Warning Signs

There are three main signs of a termite infestation: swarmers, mud tubes, and damaged wood.

  • Swarmers are the most readily recognizable and are the clearest indication to the average homeowner that there is a termite colony infesting their home (see “Termite Types” above for more on swarmers). The amount of termites in a swarm is proportional to the size of the nest, and a well-established nest can emit thousands of swarmers.
  • Mud tubes are essentially protected pipelines the termites use for travel; they are firm and are constructed primarily of mud. Oftentimes, they are difficult to spot as they can range in color and size and can blend with the soil, concrete and brick they are often built on. Look for mud tubes primarily on walls, piers, foundations, expansion joints, and near plumbing fixtures.
  • Wood damage can also be a sign of a termite colony, especially if the damage is in a honeycomb fashion, with many hollow sections following the wood grain. However, wood damage can be the result of many factors, making this a less reliable warning sign for termite activity.

How Concerned Should you Be?

A termite infestation is something you want to take very seriously; since termites consume the cellulose in wood for food, the larger the colony, the more damage they will need to do to your home to sustain themselves. but there is no need to panic at the first sight of a swarmer or mud tube. The good news is that it takes some time for a colony to do extensive damage to a home, and if you catch the issue in its early stages you are unlikely to be faced with costly home repairs. The bad news is that a termite colony can contain up to 1,000,000 termites, with workers living for around 2 years constantly doing their tasks to expand the colony, and queen termites living for more than 25 years producing more than 2000 eggs a day (at her peak); that’s a lot of damage potential if a colony isn’t caught and treated early on.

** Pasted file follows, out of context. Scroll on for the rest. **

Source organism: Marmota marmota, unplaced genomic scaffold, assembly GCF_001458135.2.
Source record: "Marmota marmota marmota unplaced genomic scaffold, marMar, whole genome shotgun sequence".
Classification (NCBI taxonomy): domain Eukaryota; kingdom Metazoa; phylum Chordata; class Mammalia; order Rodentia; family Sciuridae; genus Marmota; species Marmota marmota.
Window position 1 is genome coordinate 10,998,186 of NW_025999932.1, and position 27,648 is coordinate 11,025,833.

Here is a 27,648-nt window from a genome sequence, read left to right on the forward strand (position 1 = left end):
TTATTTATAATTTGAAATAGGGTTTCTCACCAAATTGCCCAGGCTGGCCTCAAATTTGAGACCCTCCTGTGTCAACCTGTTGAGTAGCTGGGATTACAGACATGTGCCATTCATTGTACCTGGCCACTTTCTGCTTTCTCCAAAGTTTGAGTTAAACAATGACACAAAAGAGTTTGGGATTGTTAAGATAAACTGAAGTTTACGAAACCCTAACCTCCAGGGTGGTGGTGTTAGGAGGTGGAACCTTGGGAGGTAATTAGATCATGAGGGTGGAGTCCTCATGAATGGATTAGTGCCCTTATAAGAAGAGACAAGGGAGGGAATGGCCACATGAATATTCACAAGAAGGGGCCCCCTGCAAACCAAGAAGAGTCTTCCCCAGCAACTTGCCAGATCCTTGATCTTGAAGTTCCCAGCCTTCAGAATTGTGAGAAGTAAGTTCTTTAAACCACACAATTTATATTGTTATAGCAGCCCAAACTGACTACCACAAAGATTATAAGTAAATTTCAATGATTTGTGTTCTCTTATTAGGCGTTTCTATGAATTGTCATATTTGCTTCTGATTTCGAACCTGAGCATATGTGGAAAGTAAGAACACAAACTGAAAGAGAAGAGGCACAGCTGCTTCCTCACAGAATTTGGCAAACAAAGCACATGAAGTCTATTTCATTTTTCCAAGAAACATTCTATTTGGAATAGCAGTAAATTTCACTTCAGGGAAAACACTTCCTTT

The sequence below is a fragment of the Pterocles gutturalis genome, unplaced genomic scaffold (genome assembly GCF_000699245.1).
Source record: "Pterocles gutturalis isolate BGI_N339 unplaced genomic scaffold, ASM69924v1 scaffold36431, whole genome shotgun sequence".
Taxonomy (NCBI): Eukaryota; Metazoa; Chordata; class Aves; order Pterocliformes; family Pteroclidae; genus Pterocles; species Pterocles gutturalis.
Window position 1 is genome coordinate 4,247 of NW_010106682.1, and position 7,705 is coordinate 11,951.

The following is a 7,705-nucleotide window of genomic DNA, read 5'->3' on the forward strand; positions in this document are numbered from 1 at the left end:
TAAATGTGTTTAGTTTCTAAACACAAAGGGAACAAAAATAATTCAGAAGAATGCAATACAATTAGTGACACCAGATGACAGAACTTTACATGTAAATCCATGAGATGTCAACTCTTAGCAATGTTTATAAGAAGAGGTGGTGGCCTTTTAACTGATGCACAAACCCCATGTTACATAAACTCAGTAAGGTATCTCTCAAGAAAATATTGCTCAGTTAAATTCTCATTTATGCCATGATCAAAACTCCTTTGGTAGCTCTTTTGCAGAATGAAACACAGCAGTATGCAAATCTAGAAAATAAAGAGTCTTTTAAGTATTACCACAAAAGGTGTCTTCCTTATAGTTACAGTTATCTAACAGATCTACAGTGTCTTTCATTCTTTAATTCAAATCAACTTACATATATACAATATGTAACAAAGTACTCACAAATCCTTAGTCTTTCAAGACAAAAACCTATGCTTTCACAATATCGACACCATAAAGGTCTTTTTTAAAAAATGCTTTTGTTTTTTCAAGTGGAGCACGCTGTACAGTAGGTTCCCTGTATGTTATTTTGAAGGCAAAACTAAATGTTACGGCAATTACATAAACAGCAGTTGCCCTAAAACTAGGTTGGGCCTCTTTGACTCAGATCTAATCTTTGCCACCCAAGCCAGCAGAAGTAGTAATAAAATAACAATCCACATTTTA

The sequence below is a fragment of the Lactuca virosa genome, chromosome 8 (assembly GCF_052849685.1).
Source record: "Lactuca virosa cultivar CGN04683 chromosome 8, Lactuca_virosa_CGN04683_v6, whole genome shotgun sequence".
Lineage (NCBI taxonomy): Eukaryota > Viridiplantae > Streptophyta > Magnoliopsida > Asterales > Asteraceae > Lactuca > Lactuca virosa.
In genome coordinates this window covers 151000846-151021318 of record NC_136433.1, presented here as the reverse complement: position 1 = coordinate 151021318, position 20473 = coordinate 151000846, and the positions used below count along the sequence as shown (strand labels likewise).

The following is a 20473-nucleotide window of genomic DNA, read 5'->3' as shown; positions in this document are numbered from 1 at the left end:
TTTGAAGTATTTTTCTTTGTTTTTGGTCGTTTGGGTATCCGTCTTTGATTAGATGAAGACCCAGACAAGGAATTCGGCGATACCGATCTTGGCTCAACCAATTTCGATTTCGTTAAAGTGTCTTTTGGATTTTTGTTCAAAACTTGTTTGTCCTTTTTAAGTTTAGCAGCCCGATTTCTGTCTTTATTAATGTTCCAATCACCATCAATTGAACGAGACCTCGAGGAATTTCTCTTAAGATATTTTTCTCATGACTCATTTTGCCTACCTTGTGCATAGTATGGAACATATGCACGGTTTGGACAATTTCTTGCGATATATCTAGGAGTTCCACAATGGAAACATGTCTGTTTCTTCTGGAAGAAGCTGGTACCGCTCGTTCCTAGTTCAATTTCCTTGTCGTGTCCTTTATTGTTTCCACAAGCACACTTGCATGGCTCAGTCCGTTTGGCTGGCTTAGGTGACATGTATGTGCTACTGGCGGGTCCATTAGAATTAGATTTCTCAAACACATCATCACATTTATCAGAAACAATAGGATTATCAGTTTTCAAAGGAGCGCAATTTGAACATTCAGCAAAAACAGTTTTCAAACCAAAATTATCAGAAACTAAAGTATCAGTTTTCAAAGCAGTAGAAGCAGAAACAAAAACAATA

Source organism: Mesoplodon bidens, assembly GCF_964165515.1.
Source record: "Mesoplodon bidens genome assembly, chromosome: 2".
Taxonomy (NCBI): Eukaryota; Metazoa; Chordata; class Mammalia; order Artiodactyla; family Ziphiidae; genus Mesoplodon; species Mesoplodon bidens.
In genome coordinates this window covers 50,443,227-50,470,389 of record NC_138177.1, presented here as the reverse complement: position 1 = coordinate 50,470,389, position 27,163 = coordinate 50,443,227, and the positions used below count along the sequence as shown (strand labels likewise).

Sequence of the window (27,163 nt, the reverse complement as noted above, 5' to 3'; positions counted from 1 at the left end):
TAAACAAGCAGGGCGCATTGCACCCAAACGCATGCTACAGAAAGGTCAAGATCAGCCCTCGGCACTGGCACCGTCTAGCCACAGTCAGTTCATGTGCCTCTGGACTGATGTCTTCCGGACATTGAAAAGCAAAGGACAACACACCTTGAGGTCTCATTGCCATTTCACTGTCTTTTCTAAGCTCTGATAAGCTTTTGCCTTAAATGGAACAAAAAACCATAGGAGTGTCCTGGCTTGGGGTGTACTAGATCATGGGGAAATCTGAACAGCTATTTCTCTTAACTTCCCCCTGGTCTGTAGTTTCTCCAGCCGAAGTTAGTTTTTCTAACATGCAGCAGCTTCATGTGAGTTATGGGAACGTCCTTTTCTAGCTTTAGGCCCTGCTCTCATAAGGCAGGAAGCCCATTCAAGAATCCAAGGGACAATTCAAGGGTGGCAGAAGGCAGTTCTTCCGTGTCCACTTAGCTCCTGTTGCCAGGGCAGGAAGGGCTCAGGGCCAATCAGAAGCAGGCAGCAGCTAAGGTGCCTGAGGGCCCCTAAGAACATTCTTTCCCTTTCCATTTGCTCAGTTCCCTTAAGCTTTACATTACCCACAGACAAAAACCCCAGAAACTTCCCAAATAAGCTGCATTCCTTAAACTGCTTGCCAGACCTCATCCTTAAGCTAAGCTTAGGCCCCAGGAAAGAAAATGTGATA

What to do if you Think you have Termites

  1. At the first sight of a potential termite colony, call a pest control professional and set an appointment to have the issue assessed.
  2. If you have active swarmers in your home, adjust your A/C to a cold, but still comfortable, temperature; this won’t kill the termites, but it will encourage swarmers to stay in the colony instead of flying around your living room.
  3. Collect a sample of any bugs you are seeing.
  4. Do not attempt to self-treat the termites or destroy any visible colony. Disturbing a termite colony will often cause them to move to a new, more secluded location, within your home, leaving them to do further damage until the colony grows to such a size its warning signs are again visible.
  5. If there is termite activity found, get it treated as soon as you can to prevent further damage to your home.

 

Preventative Measures

Though it’s impossible to fully prevent termites from invading your home, there are a few ways to reduce conducive conditions in and around your house.

  • Make sure the soil line doesn’t touch any wood portions of your home
  • Keep water away from the area around your home’s foundation
  • Ventilate crawl spaces and any other areas prone to high humidity in your home
  • Keep any stored wood away from your home, and ideally not in contact with the soil
  • Eliminate any plumbing leaks as soon as they occur

Additional Resources:

Destructive Termites in Texas” – Fumapest Group
Termite FAQs” – Texas Department of Agriculture
Subterranean Termites” – National Pest Management Association
Native Subterranean Termites Reticulitermes sp” – Urban and Structural Entomology Program at Texas A&M University
[Annual Termite Control Issue] A-maze-ing journey” – Anne Nagro – PCT